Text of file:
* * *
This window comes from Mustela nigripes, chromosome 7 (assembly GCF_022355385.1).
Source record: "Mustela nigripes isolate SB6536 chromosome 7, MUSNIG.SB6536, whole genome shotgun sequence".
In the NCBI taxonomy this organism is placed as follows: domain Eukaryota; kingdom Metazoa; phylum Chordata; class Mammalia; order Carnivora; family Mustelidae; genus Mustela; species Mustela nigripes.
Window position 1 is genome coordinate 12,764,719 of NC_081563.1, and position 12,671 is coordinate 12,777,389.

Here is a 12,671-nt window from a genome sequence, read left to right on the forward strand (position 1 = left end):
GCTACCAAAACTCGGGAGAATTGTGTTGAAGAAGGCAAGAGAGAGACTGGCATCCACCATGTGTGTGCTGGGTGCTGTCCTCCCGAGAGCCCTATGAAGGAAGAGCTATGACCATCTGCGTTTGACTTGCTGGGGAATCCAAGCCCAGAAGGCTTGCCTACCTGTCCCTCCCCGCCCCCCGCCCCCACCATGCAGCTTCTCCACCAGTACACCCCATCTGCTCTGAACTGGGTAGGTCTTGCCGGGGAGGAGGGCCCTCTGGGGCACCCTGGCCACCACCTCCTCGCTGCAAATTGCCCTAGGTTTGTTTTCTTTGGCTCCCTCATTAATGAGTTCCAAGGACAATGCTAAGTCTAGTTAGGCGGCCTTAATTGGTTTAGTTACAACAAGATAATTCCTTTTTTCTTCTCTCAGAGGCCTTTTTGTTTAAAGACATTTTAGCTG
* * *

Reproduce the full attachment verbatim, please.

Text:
This window comes from Mustela nigripes, chromosome 7 (assembly GCF_022355385.1).
Source record: "Mustela nigripes isolate SB6536 chromosome 7, MUSNIG.SB6536, whole genome shotgun sequence".
In the NCBI taxonomy this organism is placed as follows: domain Eukaryota; kingdom Metazoa; phylum Chordata; class Mammalia; order Carnivora; family Mustelidae; genus Mustela; species Mustela nigripes.
Window position 1 is genome coordinate 12,764,719 of NC_081563.1, and position 12,671 is coordinate 12,777,389.

Here is a 12,671-nt window from a genome sequence, read left to right on the forward strand (position 1 = left end):
GCTACCAAAACTCGGGAGAATTGTGTTGAAGAAGGCAAGAGAGAGACTGGCATCCACCATGTGTGTGCTGGGTGCTGTCCTCCCGAGAGCCCTATGAAGGAAGAGCTATGACCATCTGCGTTTGACTTGCTGGGGAATCCAAGCCCAGAAGGCTTGCCTACCTGTCCCTCCCCGCCCCCCGCCCCCACCATGCAGCTTCTCCACCAGTACACCCCATCTGCTCTGAACTGGGTAGGTCTTGCCGGGGAGGAGGGCCCTCTGGGGCACCCTGGCCACCACCTCCTCGCTGCAAATTGCCCTAGGTTTGTTTTCTTTGGCTCCCTCATTAATGAGTTCCAAGGACAATGCTAAGTCTAGTTAGGCGGCCTTAATTGGTTTAGTTACAACAAGATAATTCCTTTTTTCTTCTCTCAGAGGCCTTTTTGTTTAAAGACATTTTAGCTG